Local

Fort Lawn sees woes compounded

FORT LAWN -- Tiny Fort Lawn already had one crisis, knowing the inevitable closing of Springs Global's Grace plant in Lancaster County would mean the end of the facility treating the town's sewage.

But when Springs announced Wednesday that it was shutting down both the Grace facility and the Close plant, which is inside the town's borders, the news meant nearly half the town's tax base also was leaving.

Springs will close the last of its two South Carolina manufacturing plants this fall, slicing 750 local jobs and ending the company's 120-year tradition of making products in the state.

Fort Lawn officials expected the news about Grace, but they didn't think the Close site would shut down so quickly. This year, the town has collected $83,340 in taxes, and more than $35,000 came from Springs. The company also paid $11,500 of the $23,553 that the town collected in business license fees.

"It'll hurt the town," Fort Lawn Mayor Charles "Clif" Ferguson said of the lost tax revenue. "Yes, it will."

The elimination of the Close plant compounds an already difficult situation for the town of about 850 residents.

"We've got two crises," said Fort Lawn Police Chief Richard Smith.

The other crisis involves the town's wastewater treatment.

In January, Springs sent a letter to the town saying the company would stop treating Fort Lawn's sewage by 2010 but couldn't guarantee it would provide the service that long.

The letter also said Springs expected to reduce the volume of its industrial wastewater processed at the facility, meaning it would cost Springs more to treat Fort Lawn's wastewater, which it has done since 1979.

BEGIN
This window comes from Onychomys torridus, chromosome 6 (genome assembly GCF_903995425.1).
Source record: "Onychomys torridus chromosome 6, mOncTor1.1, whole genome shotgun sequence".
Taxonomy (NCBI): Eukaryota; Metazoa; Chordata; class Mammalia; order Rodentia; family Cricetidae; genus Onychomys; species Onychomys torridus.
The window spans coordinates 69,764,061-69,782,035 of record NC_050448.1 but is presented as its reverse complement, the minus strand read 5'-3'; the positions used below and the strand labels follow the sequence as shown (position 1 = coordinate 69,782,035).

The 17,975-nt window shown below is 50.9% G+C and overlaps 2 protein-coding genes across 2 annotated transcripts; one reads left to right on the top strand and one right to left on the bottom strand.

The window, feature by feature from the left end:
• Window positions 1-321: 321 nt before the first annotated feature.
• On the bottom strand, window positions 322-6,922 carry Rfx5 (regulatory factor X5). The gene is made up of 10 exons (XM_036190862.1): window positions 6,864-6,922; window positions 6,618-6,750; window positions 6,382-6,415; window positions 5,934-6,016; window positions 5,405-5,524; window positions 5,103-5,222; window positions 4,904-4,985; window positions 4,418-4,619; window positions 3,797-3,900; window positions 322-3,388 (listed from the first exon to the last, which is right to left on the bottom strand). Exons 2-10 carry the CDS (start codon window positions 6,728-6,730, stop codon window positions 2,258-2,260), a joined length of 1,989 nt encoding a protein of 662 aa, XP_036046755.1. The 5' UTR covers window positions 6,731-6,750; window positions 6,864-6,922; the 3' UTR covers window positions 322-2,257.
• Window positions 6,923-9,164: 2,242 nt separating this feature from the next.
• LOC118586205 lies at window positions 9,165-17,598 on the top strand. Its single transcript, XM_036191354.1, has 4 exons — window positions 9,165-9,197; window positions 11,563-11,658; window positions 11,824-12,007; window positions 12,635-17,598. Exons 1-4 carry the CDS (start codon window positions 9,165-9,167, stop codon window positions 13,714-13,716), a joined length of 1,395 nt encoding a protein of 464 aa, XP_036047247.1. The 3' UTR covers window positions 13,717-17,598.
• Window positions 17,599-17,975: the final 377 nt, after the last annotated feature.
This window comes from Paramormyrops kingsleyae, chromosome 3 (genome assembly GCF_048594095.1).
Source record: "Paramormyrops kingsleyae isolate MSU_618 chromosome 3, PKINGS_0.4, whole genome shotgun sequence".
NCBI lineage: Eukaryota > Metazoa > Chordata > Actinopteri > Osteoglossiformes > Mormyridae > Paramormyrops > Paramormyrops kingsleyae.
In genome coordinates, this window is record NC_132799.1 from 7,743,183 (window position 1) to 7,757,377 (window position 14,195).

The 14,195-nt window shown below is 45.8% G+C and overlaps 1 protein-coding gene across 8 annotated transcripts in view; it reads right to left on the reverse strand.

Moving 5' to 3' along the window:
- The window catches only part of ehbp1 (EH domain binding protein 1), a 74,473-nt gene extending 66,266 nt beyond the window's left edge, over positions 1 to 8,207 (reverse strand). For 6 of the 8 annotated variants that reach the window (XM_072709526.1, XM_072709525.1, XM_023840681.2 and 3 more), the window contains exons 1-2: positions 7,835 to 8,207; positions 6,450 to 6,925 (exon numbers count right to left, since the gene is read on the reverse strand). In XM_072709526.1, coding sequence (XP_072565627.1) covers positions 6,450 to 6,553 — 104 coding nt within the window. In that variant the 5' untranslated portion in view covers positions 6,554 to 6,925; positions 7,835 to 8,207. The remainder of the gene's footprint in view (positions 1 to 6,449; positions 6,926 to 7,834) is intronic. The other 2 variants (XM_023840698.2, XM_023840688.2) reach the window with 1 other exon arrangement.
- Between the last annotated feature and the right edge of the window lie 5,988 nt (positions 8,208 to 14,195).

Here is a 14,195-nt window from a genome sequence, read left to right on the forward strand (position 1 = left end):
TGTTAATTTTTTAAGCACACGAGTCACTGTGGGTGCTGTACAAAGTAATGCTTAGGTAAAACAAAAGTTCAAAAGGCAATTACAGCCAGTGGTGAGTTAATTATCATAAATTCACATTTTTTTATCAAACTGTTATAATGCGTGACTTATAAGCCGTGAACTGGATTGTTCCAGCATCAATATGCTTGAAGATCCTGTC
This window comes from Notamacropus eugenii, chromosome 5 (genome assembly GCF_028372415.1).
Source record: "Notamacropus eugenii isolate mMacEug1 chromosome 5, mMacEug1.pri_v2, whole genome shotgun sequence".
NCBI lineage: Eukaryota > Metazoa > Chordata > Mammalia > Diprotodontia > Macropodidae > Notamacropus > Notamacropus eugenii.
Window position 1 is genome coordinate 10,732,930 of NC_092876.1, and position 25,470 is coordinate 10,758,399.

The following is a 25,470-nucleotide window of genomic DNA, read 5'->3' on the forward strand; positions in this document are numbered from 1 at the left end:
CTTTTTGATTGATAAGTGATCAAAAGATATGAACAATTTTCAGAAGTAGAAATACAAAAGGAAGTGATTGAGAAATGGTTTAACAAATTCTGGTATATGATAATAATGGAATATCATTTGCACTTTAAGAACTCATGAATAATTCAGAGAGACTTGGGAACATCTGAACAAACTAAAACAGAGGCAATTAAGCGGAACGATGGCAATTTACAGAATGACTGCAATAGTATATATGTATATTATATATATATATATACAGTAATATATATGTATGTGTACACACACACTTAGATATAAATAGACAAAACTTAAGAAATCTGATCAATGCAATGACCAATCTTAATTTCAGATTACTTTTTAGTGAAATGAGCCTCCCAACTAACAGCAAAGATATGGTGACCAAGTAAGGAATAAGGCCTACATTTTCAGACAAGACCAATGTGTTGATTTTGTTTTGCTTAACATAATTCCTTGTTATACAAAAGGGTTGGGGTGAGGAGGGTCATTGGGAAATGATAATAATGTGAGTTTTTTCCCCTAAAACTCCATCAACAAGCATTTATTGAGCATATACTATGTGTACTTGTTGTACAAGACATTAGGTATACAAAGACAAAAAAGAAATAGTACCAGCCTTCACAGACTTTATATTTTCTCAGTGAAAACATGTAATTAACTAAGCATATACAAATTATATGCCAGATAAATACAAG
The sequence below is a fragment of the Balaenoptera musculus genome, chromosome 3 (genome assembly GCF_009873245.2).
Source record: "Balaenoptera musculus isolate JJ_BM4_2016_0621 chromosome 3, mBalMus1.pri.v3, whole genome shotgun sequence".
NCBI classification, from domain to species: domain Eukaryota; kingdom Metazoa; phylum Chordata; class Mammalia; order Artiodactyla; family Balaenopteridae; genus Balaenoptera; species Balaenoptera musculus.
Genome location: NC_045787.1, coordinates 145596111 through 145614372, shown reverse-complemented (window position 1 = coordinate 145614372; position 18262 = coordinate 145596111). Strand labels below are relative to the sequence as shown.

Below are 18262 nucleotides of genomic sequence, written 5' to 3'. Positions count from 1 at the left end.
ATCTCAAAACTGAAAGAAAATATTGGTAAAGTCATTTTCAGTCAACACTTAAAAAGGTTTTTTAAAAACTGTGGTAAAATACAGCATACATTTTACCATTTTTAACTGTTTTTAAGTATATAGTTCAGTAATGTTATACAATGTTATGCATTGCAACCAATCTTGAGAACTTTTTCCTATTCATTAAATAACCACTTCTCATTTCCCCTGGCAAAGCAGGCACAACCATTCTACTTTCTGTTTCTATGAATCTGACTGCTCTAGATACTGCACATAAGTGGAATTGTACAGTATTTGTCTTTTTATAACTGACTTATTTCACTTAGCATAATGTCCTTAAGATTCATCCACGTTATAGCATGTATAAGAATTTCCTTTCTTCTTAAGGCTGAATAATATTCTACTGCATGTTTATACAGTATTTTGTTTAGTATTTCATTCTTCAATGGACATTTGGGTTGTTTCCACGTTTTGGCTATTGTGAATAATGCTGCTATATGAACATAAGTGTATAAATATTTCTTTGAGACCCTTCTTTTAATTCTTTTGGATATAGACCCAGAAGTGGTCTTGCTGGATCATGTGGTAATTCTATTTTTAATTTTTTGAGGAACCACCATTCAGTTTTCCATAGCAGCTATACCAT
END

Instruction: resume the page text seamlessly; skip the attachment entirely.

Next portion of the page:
Although the Close and Grace plants will be closed around Aug. 31, Springs will continue to treat the town's wastewater beyond that date, Smith said.

But town leaders don't know how long that will last.

Springs spokesman Ted Matthews declined to discuss the sewer matter last week, except to say the company is working closely with the town.

"We feel like there is a clear solution that has some good prospects for all the parties involved, and we're going toward that," he said.

Town leaders have said they hope to get grant money for laying sewer lines, but before the town can look for grants, leaders have to determine where they'll go for water treatment.

One study found connecting Fort Lawn to the Chester Metropolitan Water District -- about nine miles away -- was the most reasonable option, costing about $3 million. Another study is examining how much it would cost to link Fort Lawn with the Lancaster County Water and Sewer District.

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